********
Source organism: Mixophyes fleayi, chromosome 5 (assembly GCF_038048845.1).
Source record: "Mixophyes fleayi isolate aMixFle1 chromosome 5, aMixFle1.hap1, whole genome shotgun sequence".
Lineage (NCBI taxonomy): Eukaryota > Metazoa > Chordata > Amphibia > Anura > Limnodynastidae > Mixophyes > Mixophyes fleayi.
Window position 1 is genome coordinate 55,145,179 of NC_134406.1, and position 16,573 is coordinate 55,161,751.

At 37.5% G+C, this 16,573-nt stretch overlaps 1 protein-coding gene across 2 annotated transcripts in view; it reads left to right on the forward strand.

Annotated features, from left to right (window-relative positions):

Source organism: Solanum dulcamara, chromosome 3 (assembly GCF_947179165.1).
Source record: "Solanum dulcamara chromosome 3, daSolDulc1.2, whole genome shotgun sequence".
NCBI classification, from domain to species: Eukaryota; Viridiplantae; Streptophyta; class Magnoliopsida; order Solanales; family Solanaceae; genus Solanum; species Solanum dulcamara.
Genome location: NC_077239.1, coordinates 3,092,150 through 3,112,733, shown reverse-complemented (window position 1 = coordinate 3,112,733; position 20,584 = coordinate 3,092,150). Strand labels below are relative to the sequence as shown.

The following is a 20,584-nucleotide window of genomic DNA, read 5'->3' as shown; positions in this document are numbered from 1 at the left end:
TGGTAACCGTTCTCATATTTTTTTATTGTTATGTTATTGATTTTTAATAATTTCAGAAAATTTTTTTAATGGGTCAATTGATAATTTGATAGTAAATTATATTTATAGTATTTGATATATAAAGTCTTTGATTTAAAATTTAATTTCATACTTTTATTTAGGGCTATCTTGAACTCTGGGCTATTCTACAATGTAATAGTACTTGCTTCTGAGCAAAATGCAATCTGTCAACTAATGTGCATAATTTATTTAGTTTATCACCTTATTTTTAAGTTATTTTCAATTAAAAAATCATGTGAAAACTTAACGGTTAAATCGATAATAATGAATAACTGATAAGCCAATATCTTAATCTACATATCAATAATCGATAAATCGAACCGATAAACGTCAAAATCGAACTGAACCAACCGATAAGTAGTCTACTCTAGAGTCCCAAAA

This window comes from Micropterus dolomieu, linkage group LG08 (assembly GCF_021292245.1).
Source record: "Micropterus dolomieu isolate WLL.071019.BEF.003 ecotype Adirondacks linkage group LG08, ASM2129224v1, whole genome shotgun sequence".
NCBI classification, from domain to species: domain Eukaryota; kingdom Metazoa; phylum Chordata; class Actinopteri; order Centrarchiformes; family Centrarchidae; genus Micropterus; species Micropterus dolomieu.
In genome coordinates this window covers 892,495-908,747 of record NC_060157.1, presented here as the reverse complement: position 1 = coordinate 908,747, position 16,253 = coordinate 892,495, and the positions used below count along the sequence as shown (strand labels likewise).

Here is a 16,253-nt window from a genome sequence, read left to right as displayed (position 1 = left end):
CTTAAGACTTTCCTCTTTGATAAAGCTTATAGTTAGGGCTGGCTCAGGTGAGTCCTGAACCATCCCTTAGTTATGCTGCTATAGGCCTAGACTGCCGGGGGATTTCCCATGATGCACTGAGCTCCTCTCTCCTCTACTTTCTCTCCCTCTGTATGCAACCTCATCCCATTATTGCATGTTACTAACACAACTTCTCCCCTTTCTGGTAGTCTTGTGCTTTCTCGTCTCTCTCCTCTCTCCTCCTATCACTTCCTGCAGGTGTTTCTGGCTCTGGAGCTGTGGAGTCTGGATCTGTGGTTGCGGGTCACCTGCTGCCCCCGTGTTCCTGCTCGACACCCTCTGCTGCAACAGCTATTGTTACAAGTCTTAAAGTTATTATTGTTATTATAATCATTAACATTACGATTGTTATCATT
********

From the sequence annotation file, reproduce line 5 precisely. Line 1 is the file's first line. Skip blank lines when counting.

At 37.5% G+C, this 16,573-nt stretch overlaps 1 protein-coding gene across 2 annotated transcripts in view; it reads left to right on the forward strand.